The Daily Blast – March 13, 2013

The Once and Future Aaron Brooks - In yesterday’s post-practice interview, Jeremy Lin revealed that Aaron Brooks gives exactly the kind of veteran advice you would expect to hear from Aaron Brooks. “Like for example, in the Golden State game at halftime, I was talking to him like, ‘How do you counteract someone so explosive offensively as Steph Curry?’ And he was saying, ‘You have got to attack him. Get him in foul trouble. If he’s on his heels then you’re going to neutralize a lot of what he does just by attacking him on the (sic) defensive end.”

Of course the defense he is referring to would be Curry’s defense. This is classic Aaron Brooks–saying the best way to slow down a great scorer is to make said scorer work to defend you. We have one more game against Golden State this year to see a conscience-free shootout between Brooks and Curry. The basketball gods of Order forbid it. The basketball gods of Chaos are drooling.

The Working Man’s Kevin McHale – One reporter asked the coach about the players having a couple days to “recharge,” unwittingly opening the door for a basketball sermon.

“I guess I’m way too old,” McHale said. “You’re playing basketball for a living. Recharge your batteries? Every morning you should get up and get on your knees and thank God you are playing basketball for a living. Someone is actually paying you–in some cases, millions and millions, and in other cases hundreds of thousands at the minimum–to play basketball.

“If you have to recharge your batteries, to play basketball…I understand recharging my batteries if I’ve done three double shifts, I’m laying cement, and then I come home. I understand that. I don’t understand–recharge your batteries for what? To be able to come out here and play basketball for a living? If you have to do that, you’re in the wrong sport. You’re doing the wrong thing. This is a high energy game that requires total commitment, but it’s a joy to play. It’s fun.”

If McHale had been holding a mic, he would have dropped it and walked off the stage.

Thomas Robinson – Cowbell Kingdom posted a great overview of T-Rob’s season so far yesterday, with a little bit of insight on how he got derailed in Sacramento: 

Robinson does however accept part of the blame for his lackluster stint in Sacramento.  The 21-year-old forward admits that he listened to the wrong people who had different ideas of what kind of NBA player he could be.  That led him to steer away from the energetic style of play that made him a top-flight prospect last June.

Like many players drafted before him in the NBA lottery, Robinson tried too hard to prove his worth.

“Regardless of where you were picked in the NBA Draft, you still gotta learn the nuances of the NBA, the game,” Smart said.  “How you play in the game, the situations of the game and that takes a little time sometimes.  But I believe he’s gonna get to his point.”

In his final month as a King, Robinson started to figure it out.   He began providing the Kings with the much-needed rebounding prowess they envisioned him bringing when they selected him with the fifth overall pick.  In the month of January, no other King posted a better rebounding percentage than Robinson’s 19.2 percent.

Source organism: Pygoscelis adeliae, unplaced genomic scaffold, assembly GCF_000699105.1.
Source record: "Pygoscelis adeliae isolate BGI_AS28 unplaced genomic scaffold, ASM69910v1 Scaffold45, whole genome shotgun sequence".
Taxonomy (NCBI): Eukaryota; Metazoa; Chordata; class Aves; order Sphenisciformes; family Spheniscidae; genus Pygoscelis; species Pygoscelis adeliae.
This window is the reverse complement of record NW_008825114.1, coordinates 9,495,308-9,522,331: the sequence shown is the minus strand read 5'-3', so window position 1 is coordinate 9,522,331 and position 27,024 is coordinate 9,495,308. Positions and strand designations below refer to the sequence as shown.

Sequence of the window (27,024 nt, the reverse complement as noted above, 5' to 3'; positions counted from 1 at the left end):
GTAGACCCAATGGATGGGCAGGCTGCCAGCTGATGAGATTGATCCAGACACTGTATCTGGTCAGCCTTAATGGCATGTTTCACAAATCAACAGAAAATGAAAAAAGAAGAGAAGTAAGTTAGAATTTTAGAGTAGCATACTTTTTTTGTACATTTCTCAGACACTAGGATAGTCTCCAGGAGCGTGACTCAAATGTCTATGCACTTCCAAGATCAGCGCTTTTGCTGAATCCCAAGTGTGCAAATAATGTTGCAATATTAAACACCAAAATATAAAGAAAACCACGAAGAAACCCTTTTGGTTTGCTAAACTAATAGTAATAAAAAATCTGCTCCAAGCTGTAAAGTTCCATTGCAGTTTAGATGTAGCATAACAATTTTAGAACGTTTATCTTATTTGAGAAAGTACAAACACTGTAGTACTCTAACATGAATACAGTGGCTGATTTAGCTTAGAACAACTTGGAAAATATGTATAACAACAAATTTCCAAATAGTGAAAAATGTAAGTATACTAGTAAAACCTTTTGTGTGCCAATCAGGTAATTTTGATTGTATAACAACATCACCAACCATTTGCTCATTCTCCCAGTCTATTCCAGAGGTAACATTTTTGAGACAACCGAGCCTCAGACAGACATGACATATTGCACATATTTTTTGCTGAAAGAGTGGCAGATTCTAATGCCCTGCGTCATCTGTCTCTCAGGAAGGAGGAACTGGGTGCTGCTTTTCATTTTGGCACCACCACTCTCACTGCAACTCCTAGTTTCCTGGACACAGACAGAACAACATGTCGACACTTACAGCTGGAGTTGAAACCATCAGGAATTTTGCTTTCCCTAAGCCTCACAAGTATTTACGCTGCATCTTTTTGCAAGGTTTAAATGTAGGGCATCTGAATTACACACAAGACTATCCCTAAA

Related news: Robinson needs a way better nickname than “T-Rob.” This has been bothering me for weeks. Since he’s famously close to his little sister (her picture’s even on his Twitter account), I’m going with “Big Brother.” I want to hear Clyde Drexler yell this the next time Big Brother throws one down.

Omer Asik’s Groin – It’s a cause for some concern, via Jason Friedman:

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All That Power – On TruehoopTV, March Stein explains the Rockets’ slide in the rankings (skip to about the 3:30 mark). Cliffs Notes version: losing to Phoenix is a bad sign.

Not So Fast – Beckley Mason over at Hoopspeak asks why more teams don’t engage in a fast-paced style like the Rockets. Reason number one?

It’s hard. Running the floor like the Nuggets, Rockets and Spurs do takes great conditioning and a mental commitment to running. In reporting on the Nuggets and Rockets, I’ve heard the same thing a few different ways: every player says they want to run until they have to run, and then they want to walk. For this style to really work, you can’t run selectively. You have to do it off makes, misses, turnovers — everything. A lot of guys just aren’t about that life.

I found this reason interesting because just on Monday McHale mentioned that Asik had dropped from about 295 lbs. down to 275 lbs. to be able to keep up with the Rockets’ style of play. It speaks to just how hard Big O works, but it might also shed light on why the team struggles defensively–they’re probably winded half the time, and it’s hard to make lightning-fast reactions when you’re gasping for breath.

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